True or false: Ca and Phosphate levels in Paget's disease of the bone are typically elevated
What should be done for all patients with a diagnosis of Paget's disease? Why?
baseline bone scan, and radiographs of affected sites
can help you diagnose bone changes later on, and differentiate from Paget's disease
True or false: the areas affected by Paget's disease often change throughout a person's lifetime
False--rarely do they change
What is the goal of PDB treatment?
Ease pain and normalize bone remodeling
When should PDB be treated? (3)
Alk phos is elevated
bone scan reveals increased activity
What is the drug category of choice for PDB?
bisphosphonates--Zoledronic acid in particular
What are the two processes that are defective in Rickets?
-Deficient mineralization at the growth plate
-architectural disruption of bone structure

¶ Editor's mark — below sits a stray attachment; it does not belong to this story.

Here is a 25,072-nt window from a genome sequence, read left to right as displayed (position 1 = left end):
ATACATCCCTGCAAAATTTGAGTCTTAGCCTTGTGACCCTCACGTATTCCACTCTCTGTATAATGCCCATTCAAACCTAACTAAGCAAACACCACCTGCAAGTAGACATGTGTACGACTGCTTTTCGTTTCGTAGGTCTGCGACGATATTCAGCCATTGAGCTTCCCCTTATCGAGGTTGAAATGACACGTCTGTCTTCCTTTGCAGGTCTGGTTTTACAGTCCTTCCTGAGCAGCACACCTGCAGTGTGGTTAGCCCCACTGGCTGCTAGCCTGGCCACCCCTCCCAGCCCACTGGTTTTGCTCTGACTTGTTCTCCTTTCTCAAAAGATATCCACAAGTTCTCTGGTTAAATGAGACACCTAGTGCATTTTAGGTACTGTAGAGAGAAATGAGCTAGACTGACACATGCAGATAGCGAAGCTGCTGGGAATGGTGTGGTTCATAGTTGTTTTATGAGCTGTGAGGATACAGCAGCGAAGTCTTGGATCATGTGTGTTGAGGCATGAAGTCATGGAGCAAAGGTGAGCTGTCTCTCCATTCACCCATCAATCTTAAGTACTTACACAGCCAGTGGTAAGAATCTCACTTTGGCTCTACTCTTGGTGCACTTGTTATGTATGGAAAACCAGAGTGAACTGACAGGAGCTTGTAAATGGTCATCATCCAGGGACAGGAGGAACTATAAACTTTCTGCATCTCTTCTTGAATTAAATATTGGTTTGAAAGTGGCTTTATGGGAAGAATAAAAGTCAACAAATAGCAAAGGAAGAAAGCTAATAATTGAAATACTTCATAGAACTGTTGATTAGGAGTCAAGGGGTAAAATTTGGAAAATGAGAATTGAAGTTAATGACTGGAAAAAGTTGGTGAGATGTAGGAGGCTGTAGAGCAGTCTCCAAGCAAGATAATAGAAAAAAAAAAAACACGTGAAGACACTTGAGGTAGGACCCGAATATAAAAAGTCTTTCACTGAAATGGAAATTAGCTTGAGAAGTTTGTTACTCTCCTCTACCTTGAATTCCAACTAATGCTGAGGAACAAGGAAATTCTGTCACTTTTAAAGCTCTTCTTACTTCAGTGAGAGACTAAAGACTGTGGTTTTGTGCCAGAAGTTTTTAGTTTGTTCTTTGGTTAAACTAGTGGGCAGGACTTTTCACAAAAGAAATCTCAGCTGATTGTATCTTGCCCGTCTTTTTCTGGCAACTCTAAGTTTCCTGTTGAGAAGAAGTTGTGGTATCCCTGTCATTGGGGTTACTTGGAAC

What usually causes calcipenia rickets?
Dietary deficiency of Vit D and/or Ca
What causes phosphatemic rickets?
Renal phosphate wasting--may be caused by fanconi syndrome
What is Fanconi's syndrome?
disease of the proximal renal tubules in which glucose, amino acids, uric acid, phosphate and bicarbonate are passed into the urine, instead of being reabsorbed.
The loss of bicarbonate results in type 2 or proximal renal tubular acidosis.
What are the skeletal findings of both calcipenic and phosphopenic rickets?
-Delayed closure of the fontanelles
What are the wrist findings of Rickets?
What are the s/sx of osteomalacia?
-bone pain and muscles weakness
-muscle spasms/ cramps
What is the characteristics gait with osteomalacia?
What happens to alk phos, PTH, and vit D levels in osteomalacia?
Vit D is decreased, with compensatory increase in PTH and alk phos
How often is alk phos elevated with osteomalacia?
Looser's lines = ?
Looser zones, also known as cortical infractions, or Milkman's lines, are wide, transverse lucencies traversing part way through a bone, usually at right angles to the involved cortex and are associated most frequently with osteomalacia and rickets.
What level of Vit D is considered satisfactory? What is the goal for those in treating osteoporosis?
20 ng /ml = you're all good
30 ng/ml + for osteoporosis